UBC Faculty Research and Publications

Crystal Methamphetamine Use Among Female Street-based Sex Workers : Moving Beyond Individual-Focused Interventions Shannon, Kate; Strathdee, Steffanie A.; Shoveller, Jean; Zhang, Ruth; Montaner, Julio; Tyndall, Mark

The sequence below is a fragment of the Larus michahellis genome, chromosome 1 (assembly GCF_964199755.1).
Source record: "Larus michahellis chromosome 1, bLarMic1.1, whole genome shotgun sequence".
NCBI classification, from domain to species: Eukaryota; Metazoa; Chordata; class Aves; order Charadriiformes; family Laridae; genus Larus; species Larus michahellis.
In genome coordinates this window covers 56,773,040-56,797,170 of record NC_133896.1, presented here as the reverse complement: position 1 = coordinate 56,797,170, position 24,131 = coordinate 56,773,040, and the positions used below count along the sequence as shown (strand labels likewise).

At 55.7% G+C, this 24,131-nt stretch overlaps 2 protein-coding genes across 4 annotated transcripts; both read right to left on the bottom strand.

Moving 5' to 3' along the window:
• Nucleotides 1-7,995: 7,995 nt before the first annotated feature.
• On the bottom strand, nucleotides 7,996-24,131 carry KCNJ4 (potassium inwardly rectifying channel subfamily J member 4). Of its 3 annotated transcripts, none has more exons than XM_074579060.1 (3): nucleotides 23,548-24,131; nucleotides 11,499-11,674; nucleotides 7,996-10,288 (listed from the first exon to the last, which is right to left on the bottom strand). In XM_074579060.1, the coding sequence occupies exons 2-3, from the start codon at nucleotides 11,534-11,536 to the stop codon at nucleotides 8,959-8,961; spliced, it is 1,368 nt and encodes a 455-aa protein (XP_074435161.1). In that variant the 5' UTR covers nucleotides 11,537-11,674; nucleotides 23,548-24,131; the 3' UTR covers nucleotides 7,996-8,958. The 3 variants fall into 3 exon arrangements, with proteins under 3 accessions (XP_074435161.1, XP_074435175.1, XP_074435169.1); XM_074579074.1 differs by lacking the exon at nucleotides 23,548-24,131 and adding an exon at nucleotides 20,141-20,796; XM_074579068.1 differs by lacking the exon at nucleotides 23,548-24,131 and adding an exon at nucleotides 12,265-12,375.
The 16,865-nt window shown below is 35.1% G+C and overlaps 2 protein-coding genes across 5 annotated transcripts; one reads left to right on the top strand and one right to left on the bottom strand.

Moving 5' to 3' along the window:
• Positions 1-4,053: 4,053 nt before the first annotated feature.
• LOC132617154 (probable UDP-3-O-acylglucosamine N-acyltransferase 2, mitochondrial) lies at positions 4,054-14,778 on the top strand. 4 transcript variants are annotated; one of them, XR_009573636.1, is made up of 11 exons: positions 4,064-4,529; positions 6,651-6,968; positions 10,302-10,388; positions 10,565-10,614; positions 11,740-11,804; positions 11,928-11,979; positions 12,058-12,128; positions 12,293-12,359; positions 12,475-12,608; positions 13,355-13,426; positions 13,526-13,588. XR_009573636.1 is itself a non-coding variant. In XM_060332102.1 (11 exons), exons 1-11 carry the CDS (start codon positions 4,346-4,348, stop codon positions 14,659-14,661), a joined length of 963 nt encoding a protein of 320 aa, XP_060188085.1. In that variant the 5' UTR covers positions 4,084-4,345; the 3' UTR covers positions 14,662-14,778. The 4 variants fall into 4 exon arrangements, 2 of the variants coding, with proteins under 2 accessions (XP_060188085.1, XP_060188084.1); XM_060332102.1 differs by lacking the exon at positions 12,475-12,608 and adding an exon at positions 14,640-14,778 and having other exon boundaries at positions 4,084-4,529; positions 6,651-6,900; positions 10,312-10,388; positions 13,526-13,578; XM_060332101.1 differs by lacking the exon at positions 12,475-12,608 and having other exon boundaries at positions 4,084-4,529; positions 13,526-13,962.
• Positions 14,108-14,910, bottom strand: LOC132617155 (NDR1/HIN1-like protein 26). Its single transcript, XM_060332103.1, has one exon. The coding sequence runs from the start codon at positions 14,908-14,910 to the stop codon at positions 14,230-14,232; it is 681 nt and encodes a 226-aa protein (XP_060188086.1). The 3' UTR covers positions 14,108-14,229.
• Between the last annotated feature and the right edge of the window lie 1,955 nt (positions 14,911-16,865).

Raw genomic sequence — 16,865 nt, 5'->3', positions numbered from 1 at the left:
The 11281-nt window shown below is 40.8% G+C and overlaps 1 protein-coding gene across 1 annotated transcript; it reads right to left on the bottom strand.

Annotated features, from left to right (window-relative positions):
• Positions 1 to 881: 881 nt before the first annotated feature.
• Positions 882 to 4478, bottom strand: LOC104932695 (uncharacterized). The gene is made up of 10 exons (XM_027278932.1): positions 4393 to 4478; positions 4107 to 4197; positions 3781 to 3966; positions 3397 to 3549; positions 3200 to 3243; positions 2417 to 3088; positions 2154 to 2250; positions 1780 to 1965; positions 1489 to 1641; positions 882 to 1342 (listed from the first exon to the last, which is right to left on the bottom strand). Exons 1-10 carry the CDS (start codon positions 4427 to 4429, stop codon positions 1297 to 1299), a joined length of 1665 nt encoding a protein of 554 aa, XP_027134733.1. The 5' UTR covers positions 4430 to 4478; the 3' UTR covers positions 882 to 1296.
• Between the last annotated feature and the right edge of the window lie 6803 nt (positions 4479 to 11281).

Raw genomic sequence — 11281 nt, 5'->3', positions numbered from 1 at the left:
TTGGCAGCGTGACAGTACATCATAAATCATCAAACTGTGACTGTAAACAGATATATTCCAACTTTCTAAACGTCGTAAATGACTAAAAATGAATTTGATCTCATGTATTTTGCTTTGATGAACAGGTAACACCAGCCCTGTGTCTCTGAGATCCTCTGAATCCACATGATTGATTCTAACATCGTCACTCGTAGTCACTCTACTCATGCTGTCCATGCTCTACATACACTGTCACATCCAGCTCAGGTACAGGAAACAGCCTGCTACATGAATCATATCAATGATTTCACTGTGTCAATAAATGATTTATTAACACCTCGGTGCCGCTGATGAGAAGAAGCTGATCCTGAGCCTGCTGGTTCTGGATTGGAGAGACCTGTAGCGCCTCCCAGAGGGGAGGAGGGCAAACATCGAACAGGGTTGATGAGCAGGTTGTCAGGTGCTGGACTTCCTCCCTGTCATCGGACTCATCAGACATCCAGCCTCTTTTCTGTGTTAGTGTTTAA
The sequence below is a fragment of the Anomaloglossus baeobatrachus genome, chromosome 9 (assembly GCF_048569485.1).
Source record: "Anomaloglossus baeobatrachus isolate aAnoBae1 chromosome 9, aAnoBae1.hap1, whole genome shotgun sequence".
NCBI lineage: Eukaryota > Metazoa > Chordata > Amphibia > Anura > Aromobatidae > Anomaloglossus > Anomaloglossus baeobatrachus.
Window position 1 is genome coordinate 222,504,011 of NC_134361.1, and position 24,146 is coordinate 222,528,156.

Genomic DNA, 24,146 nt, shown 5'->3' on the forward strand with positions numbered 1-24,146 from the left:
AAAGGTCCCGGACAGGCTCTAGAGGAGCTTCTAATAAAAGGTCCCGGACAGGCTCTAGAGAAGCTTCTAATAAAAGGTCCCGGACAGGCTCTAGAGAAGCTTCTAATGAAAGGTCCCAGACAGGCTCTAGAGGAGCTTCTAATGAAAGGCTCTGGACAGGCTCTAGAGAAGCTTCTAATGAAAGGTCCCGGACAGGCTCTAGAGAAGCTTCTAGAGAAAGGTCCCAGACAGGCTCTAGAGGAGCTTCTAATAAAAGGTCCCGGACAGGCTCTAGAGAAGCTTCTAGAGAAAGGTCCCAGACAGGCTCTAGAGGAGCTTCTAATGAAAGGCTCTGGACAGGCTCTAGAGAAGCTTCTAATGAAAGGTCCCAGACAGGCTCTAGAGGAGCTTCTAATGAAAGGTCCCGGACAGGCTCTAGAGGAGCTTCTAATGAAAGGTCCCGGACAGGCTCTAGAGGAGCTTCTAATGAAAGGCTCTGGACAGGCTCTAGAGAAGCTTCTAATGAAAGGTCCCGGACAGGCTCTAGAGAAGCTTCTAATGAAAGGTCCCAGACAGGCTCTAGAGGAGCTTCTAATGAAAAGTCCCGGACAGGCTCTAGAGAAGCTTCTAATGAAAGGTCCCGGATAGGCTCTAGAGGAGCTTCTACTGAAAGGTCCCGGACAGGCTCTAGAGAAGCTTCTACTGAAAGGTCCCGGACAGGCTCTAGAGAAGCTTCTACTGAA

Given growing concern of the sexual risks associated with crystal methamphetamine use and the dearth of research characterizing the use of methamphetamine among street-based sex workers (FSWs), this study aimed to characterize the prevalence and individual, social, and structural contexts of crystal methamphetamine use among FSWs in a Canadian setting. Drawing on data from a prospective cohort, we constructed multivariate logistic models to examine independent correlates of crystal methamphetamine among FSWs over a two-year follow-up period using generalized estimating equations. Of a total of 255 street-based FSWs, 78 (32%) reported lifetime crystal methamphetamine use and 24% used crystal methamphetamine during the two-year follow-up period, with no significant associations between methamphetamine use and sexual risk patterns. In a final multivariate GEE model, FSWs who used crystal methamphetamine had a higher proportional odds of dual heroin injection (adjOR = 2.98, 95%CI: 1.35–5.22), having a primary male sex partner who procures drugs for them (adjOR = 1.79, 95%CI: 1.02–3.14), and working (adjOR = 1.62, 95%CI: 1.04–2.65) and living (adjOR = 1.41, 95%CI: 1.07–1.99) in marginalized public spaces. The findings highlight the crucial need to move beyond the individual to gender-focused safer environment interventions that mediate the physical and social risk environment of crystal methamphetamine use among FSWs.

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